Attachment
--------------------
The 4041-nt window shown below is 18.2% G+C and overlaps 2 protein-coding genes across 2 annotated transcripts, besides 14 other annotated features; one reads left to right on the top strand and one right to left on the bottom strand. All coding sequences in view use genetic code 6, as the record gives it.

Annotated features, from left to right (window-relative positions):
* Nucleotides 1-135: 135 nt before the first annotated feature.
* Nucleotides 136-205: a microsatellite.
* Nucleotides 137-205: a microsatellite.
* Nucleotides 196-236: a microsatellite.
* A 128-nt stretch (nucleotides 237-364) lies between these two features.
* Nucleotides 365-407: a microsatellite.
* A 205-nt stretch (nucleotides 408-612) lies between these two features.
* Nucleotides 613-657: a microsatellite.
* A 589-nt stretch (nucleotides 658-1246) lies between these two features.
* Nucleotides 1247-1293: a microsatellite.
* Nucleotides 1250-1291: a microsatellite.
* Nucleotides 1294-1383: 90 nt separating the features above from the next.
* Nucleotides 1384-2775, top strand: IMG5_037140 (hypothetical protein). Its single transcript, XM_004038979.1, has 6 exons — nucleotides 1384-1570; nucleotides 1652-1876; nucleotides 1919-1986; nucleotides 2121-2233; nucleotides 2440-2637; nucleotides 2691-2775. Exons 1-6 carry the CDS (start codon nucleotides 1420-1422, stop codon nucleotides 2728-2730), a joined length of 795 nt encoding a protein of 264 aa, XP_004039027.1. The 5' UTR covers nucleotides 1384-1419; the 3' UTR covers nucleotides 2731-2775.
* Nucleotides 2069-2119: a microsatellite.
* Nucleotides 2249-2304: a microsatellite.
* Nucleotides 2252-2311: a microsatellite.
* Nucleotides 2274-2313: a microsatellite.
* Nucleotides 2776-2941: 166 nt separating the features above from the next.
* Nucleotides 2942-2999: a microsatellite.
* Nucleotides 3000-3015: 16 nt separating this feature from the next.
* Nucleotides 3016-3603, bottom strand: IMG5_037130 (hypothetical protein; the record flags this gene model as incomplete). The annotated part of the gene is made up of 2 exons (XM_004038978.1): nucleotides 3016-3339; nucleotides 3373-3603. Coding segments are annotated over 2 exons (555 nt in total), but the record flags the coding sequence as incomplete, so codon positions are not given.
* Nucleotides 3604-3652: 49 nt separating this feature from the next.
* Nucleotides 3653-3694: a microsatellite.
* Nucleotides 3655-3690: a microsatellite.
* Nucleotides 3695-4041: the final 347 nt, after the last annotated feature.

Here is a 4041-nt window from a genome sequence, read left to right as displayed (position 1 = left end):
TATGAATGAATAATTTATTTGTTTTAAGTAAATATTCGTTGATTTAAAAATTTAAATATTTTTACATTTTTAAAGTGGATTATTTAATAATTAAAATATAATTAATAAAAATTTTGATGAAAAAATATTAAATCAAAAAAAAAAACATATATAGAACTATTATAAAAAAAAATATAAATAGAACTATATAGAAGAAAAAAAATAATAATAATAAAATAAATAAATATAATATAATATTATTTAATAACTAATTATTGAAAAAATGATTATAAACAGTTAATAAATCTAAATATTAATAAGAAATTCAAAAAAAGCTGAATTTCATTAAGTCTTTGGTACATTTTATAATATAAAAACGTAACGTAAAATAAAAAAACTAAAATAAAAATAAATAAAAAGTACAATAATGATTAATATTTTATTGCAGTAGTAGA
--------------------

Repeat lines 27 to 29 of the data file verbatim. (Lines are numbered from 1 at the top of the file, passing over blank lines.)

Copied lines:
* Nucleotides 3695-4041: the final 347 nt, after the last annotated feature.

Here is a 4041-nt window from a genome sequence, read left to right as displayed (position 1 = left end):
TATGAATGAATAATTTATTTGTTTTAAGTAAATATTCGTTGATTTAAAAATTTAAATATTTTTACATTTTTAAAGTGGATTATTTAATAATTAAAATATAATTAATAAAAATTTTGATGAAAAAATATTAAATCAAAAAAAAAAACATATATAGAACTATTATAAAAAAAAATATAAATAGAACTATATAGAAGAAAAAAAATAATAATAATAAAATAAATAAATATAATATAATATTATTTAATAACTAATTATTGAAAAAATGATTATAAACAGTTAATAAATCTAAATATTAATAAGAAATTCAAAAAAAGCTGAATTTCATTAAGTCTTTGGTACATTTTATAATATAAAAACGTAACGTAAAATAAAAAAACTAAAATAAAAATAAATAAAAAGTACAATAATGATTAATATTTTATTGCAGTAGTAGA